Timeless appeal

Of all the current TV shows about time travel, the last one I imagined would be in trouble is Timeless. But apparently while it’s doing fine in streaming video, iTunes, downloads, catch up and every other way you can watch television now, it’s struggling to find viewers who tune in to NBC on Monday nights.

I can’t watch NBC, I’m in the UK. It’s airing here on E4 but even if it got record-breaking ratings everywhere else in the world, NBC would at the very most say that’s nice before they cancelled it. What counts for them and therefore for the show is eyeballs on NBC. So if you’re in the States and especially if you happen to be one of the households that the Nielsen ratings counts, do take a look at it.

It’s just good. I’ve been a professional TV critic and that’s all I can usefully say. I’ve also been obsessed with time all my writing life and Timeless is the time travel show that isn’t about time travel. I’m not interested in time machines, I’m obsessed with regret and with experiencing events from different angles. Timeless has plenty of regret but it’s also a deep-dive into an adventure series which specifically avoids Doctor Who-style timey-wimey stories.

In this show created by Shawn Ryan and Eric Kripke, our three heroes continue their pursuit of a baddie. Calling them the heroes is reasonable: they are the protagonists and while we’re seeing widening gulfs in whether they’re good or not, they are doing what they do with the best of intentions. Calling their antagonist the baddie is more of a stretch, though, as unusually this fella has good reason for what he does.

So there he is doing something foul yet there’s a part of you that can’t help but at least understand why, maybe even agree.

I’m compelled by that but I’m also just relishing how each week is broadly similar in shape but totally different in tone and location. There was an episode set during the Alamo which really felt like movie. Ian Fleming pops up in a Bond-like adventure fighting the Nazis. The good guys got stranded in the 1700s. The good guys kill people and they don’t exactly shrug about it afterwards.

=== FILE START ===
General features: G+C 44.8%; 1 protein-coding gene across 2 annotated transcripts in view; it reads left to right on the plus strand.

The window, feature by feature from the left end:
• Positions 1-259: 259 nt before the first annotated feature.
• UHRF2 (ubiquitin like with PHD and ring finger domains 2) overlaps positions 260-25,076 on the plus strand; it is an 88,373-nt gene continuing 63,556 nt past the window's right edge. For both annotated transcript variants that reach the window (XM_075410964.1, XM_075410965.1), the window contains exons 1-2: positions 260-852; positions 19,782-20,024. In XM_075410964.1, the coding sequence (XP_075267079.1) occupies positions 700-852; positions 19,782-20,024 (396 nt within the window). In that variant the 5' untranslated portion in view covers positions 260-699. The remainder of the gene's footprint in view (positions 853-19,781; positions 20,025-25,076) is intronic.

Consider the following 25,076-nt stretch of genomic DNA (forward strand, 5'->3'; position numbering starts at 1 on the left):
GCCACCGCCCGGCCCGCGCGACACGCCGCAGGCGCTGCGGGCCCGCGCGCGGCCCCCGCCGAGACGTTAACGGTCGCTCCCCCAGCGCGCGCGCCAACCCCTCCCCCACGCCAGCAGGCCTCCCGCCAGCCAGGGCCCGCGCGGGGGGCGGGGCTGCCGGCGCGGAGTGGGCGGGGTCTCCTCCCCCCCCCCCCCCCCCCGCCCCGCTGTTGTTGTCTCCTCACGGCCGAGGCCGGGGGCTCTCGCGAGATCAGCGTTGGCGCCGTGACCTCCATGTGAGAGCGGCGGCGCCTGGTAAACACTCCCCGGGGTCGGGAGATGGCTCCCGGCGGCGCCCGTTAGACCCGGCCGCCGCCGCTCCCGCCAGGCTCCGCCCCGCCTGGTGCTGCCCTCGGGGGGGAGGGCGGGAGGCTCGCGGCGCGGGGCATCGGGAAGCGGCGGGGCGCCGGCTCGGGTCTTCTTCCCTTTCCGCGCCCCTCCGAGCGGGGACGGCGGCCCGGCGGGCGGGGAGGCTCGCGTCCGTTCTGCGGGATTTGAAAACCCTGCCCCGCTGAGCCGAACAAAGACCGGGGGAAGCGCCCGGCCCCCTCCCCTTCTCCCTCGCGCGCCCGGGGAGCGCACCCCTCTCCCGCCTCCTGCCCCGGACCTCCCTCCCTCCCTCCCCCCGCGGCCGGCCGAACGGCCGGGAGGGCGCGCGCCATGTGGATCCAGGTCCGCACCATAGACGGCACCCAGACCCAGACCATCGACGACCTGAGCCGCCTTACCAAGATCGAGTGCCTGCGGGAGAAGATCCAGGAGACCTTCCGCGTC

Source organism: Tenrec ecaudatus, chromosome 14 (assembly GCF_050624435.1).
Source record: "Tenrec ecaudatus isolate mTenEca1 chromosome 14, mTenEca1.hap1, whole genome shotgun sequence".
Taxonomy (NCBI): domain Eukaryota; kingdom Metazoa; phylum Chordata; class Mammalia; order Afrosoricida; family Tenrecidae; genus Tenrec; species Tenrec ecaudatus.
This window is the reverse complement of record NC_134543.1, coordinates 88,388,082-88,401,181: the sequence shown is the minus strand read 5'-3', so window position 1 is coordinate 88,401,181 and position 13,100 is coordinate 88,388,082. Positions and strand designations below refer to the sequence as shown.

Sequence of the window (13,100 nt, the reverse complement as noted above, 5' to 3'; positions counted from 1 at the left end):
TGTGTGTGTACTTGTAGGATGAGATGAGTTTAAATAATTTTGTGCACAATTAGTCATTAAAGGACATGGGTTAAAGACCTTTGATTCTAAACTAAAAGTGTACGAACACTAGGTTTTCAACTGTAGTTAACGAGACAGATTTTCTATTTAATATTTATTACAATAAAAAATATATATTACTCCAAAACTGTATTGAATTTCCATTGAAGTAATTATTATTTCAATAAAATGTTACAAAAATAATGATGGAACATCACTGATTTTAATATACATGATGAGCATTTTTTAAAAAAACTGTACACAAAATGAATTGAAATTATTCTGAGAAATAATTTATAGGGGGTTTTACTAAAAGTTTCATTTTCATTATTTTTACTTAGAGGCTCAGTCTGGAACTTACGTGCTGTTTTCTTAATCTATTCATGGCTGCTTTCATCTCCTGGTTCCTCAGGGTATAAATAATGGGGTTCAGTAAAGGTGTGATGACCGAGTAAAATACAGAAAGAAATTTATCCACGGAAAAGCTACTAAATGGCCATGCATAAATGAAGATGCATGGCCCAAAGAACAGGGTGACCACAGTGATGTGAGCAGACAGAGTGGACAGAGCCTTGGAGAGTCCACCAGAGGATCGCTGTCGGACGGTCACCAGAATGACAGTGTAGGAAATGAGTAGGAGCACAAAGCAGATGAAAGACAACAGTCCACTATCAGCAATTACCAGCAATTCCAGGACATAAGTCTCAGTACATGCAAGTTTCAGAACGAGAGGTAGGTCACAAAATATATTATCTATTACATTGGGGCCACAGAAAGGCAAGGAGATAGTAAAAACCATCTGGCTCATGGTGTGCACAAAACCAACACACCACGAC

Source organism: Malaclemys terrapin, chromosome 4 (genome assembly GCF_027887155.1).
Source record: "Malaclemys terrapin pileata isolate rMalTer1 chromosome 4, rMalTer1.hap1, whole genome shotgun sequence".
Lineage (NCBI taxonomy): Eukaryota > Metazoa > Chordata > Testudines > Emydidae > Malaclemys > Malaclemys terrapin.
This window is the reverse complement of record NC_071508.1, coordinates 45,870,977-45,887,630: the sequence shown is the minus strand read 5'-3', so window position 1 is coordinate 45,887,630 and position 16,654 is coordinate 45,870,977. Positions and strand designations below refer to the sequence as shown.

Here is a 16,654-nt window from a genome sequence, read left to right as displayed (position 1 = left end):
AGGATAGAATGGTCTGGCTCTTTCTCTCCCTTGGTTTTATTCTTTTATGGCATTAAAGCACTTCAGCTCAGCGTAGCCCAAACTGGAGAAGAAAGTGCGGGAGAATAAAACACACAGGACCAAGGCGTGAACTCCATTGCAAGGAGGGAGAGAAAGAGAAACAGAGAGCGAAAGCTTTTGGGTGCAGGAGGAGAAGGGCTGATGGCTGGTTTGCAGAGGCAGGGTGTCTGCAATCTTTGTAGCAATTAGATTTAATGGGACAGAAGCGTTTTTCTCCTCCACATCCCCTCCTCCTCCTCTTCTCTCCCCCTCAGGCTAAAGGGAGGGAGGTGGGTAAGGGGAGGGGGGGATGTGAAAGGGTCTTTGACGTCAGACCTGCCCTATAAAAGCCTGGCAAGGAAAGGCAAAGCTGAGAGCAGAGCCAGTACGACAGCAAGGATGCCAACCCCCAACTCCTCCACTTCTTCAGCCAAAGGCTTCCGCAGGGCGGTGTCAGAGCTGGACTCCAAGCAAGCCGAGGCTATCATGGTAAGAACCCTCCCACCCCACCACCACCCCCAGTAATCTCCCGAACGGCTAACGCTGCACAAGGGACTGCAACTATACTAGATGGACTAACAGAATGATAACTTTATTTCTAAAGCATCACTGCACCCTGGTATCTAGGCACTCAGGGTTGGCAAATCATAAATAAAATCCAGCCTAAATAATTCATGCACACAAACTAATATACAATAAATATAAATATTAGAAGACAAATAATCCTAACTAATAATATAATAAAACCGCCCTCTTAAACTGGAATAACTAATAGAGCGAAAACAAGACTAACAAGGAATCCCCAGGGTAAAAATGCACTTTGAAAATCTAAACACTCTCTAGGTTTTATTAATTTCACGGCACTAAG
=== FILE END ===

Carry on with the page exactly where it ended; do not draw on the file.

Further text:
I also relish how since the show is set in different historical periods, the research is excellent and there’s always something true yet completely unexpected. I heard that some history classes are using the show for that and I don’t know if it’s true, especially so soon into its run, but I can understand it.

Only, as a time obsessive, the thing that feels fresh and fun to me is that the show goes into history and messes it up. It has been such a rule of time travel stories that you do not do this: Back to the Future centres on putting right something that got changed. Even Doctor Who, right back in the William Hartnell days, maintained that “You can’t rewrite history… Not one line!”

So here’s Timeless where – sorry, spoiler – the baddie has gone back to the day the Hindenburg exploded and he saves it. You know from the start that he’s going to do something bad but, grief, hats off to Timeless: the bad thing he does is save it. And then we learn why that’s such a bad thing: it’s fascinating.

It’s also fascinating back in the present day of the show as people who died on the Hindenburg now didn’t so there are ramifications and repercussions. Throughout the series, the baddie and eventually the goodies kill people and it’s necessary, you can see it, you kind of root for them, but there are repercussions.

Well, there are and there aren’t. There’s not yet been a repercussion where the goodies’ time machine wasn’t ever invented, for instance.

What this willingness of the show to let history change gives me is the impact on the characters. They’re not required to be some model citizens protecting the fabric of the spacetime continuum, they are scared people trying everything they can to stop very, very bad things happening.

So Timeless is a show about time travel, sure, but it’s about characters who travel in time and what that is like for them. It’s action adventure, it’s not as astonishingly deep into time as 12 Monkeys is, it’s not using a TARDIS as just a way to drop the Doctor into trouble.

It’s something new and that seems especially gratifying in a season where even I think there are too many time travel dramas.

I’ve forgotten the count now but I remember learning that there would be something more than ten, possible fifteen shows about time during this year and there’s no way they’ll all survive. But the one I’d miss is Timeless.